As for the overriding issue of nuclear weapons, Stakhovsy asked, “Are we just going to lay down our arms and surrender Europe because they have nukes? We all understand that once the nukes start flying it is the end of the world…[but] the world should do something.”

Sergiy says that the morale of the Russian army is low because they know what they are doing. He added, “We thank all the people of Russia who protested and demanded this be stopped – also people all over the world, in Tokyo, Paris and London. The support has been extremely encouraging, but we still have to press to make Putin, his establishment and generals understand the consequences.”

Stakhovsky wants the West to close Ukraine’s airspace so Ukrainian troops aren’t attacked from the air. “We want to be a normal civilized country, a democracy where you can actually elect your president. Our president is the only president we ever had who stood up for our country. All of them before were just political jokes. Zelensky may have been a comedian, but he’s for the people. He stands for his goals and morals. He risks his life, leads by example and is willing to go the distance.” 

Stakhosky also contended that there are definitely politics in sports. “Political figures are trying to get support from sports figures…It was absolutely outrageous that we had Olympic medalists standing on a stage [at a Moscow concert] wearing the insignias of the Russian military and promoting the war. It’s bizarre…Unfortunately we saw this in Hitler’s Germany. And if we’re going that way, the world should brace itself, because Ukraine is just the beginning.” 

Sergiy was pleased that hundreds of tennis pros reached out to him and he posted a moving message from Novak Djokovic: “Stako, how are you man? Are you on the field? Thinking of you…hoping all calms down soon. Please let me know what would be the best address to send help.” As for Russian players, Sergiy said, “I’ve heard from them. They’re very sorry for this. They never wanted any part of this.”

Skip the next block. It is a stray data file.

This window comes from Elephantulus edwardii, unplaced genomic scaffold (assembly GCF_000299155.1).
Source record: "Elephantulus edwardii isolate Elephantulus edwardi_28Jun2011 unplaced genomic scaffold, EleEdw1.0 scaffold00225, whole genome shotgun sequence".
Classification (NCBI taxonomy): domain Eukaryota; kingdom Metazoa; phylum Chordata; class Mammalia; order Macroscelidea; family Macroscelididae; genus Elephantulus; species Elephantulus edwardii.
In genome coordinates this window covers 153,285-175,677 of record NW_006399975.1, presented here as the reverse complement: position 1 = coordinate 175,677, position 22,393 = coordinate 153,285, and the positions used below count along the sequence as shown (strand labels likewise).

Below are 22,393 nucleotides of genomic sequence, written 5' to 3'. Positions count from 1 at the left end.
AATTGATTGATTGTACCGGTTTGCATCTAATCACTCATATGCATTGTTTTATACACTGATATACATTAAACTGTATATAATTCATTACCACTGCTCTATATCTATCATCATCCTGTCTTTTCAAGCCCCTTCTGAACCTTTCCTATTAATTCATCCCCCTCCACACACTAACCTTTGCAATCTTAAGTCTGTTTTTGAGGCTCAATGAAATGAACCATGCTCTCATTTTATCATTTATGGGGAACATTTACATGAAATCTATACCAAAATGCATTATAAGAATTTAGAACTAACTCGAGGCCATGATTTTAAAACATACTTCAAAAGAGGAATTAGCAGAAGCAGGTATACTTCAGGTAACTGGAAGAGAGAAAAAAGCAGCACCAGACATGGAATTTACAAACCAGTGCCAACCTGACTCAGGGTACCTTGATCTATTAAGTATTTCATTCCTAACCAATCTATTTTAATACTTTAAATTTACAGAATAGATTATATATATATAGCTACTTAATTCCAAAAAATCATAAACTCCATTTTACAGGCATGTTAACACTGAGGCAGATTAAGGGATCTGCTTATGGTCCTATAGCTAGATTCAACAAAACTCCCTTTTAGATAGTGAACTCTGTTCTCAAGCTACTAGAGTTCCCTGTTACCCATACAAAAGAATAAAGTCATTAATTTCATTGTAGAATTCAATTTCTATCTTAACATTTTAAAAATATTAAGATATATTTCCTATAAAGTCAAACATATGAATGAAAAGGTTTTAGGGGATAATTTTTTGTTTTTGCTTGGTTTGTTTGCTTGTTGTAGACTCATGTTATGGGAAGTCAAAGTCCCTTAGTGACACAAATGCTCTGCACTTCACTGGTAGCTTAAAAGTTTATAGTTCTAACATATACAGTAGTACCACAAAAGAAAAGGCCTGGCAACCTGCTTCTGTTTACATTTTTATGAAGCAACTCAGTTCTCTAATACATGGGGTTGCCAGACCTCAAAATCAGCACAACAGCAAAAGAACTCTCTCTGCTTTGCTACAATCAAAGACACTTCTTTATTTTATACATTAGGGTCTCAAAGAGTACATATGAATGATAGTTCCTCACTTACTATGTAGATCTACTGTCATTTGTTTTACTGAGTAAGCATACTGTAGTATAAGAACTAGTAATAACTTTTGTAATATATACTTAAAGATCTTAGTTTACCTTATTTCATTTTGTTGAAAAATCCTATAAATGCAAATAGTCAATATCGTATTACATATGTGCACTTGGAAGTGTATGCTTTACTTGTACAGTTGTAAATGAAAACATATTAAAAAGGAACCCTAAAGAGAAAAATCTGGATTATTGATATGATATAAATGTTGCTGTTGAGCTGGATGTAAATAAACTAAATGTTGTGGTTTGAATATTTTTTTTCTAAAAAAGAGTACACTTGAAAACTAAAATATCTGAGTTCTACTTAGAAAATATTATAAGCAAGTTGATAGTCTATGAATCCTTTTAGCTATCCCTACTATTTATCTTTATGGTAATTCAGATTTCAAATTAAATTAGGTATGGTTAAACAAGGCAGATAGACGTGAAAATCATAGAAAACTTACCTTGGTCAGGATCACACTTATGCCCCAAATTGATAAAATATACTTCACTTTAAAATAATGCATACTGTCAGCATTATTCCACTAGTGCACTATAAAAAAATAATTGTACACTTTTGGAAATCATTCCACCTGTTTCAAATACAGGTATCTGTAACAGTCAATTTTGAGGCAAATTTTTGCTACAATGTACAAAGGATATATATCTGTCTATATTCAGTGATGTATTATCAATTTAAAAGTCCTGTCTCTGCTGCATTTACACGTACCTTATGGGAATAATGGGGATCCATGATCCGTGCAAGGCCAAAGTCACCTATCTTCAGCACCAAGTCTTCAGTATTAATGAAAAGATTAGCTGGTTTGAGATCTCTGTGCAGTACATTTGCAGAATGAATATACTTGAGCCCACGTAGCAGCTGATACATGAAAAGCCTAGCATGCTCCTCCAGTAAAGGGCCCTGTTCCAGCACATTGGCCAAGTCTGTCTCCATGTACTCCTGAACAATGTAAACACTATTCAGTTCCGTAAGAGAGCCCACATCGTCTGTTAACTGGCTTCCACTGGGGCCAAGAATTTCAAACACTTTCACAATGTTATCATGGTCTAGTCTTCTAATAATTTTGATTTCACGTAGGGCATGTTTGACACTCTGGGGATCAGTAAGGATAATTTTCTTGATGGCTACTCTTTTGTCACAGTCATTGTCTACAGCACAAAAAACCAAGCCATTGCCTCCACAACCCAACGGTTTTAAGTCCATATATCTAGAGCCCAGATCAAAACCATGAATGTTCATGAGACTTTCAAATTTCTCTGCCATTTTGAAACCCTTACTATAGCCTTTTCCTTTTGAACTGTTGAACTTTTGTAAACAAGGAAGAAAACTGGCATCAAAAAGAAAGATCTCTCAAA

But you have “to put a collective guilt on the nation for their actions and leaders. It’s unfortunate but that’s the way it was when Hitler was destroying Europe…The Germans were collectively guilty and we are not that far from 1938 or 1939. It’s tough on players. None of the young ones live inside Russia and they didn’t vote…

“Maybe it’s unfair [to ban Russian players from the tour], but there’s no other method of stopping Russia…They need to be accountable…and the only way to make it happen is to make Russians feel guilty and make them rethink who’s governing them…Maybe they should vote better if they want the benefits of normal life and to study and travel abroad. You will have to put a collective guilt on the nation for the actions of their leader.  When Hitler was destroying Europe all the Germans were collectively guilty.

“I’d rather be home with my kids and wife, who I adore, but how would you be able to go home if you saw atrocities like this? If I’d go home and all my countrymen would go home, then we would lose, and Ukraine would not exist…But once this is all done I’m going home to my kids and I’m not going to leave them again.”

Also reporting Vinay Venkatesh